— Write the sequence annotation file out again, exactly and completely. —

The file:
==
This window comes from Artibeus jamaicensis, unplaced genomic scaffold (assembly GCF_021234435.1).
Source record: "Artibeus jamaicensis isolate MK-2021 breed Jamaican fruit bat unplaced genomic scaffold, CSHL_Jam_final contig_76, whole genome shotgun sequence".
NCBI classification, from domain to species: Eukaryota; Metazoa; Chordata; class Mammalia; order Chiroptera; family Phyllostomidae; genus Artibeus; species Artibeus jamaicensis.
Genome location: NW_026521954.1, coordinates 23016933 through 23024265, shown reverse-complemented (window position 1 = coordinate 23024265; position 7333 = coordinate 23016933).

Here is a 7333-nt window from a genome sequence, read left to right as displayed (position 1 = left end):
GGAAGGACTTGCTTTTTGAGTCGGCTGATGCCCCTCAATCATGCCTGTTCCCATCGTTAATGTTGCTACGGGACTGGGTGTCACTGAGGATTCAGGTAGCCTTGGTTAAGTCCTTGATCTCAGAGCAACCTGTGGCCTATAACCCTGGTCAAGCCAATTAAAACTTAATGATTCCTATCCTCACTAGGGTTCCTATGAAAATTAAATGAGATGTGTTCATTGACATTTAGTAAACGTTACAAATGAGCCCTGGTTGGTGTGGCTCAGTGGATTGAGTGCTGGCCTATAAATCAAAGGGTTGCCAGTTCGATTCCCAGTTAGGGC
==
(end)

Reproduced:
This window comes from Artibeus jamaicensis, unplaced genomic scaffold (assembly GCF_021234435.1).
Source record: "Artibeus jamaicensis isolate MK-2021 breed Jamaican fruit bat unplaced genomic scaffold, CSHL_Jam_final contig_76, whole genome shotgun sequence".
NCBI classification, from domain to species: Eukaryota; Metazoa; Chordata; class Mammalia; order Chiroptera; family Phyllostomidae; genus Artibeus; species Artibeus jamaicensis.
Genome location: NW_026521954.1, coordinates 23016933 through 23024265, shown reverse-complemented (window position 1 = coordinate 23024265; position 7333 = coordinate 23016933).

Here is a 7333-nt window from a genome sequence, read left to right as displayed (position 1 = left end):
GGAAGGACTTGCTTTTTGAGTCGGCTGATGCCCCTCAATCATGCCTGTTCCCATCGTTAATGTTGCTACGGGACTGGGTGTCACTGAGGATTCAGGTAGCCTTGGTTAAGTCCTTGATCTCAGAGCAACCTGTGGCCTATAACCCTGGTCAAGCCAATTAAAACTTAATGATTCCTATCCTCACTAGGGTTCCTATGAAAATTAAATGAGATGTGTTCATTGACATTTAGTAAACGTTACAAATGAGCCCTGGTTGGTGTGGCTCAGTGGATTGAGTGCTGGCCTATAAATCAAAGGGTTGCCAGTTCGATTCCCAGTTAGGGC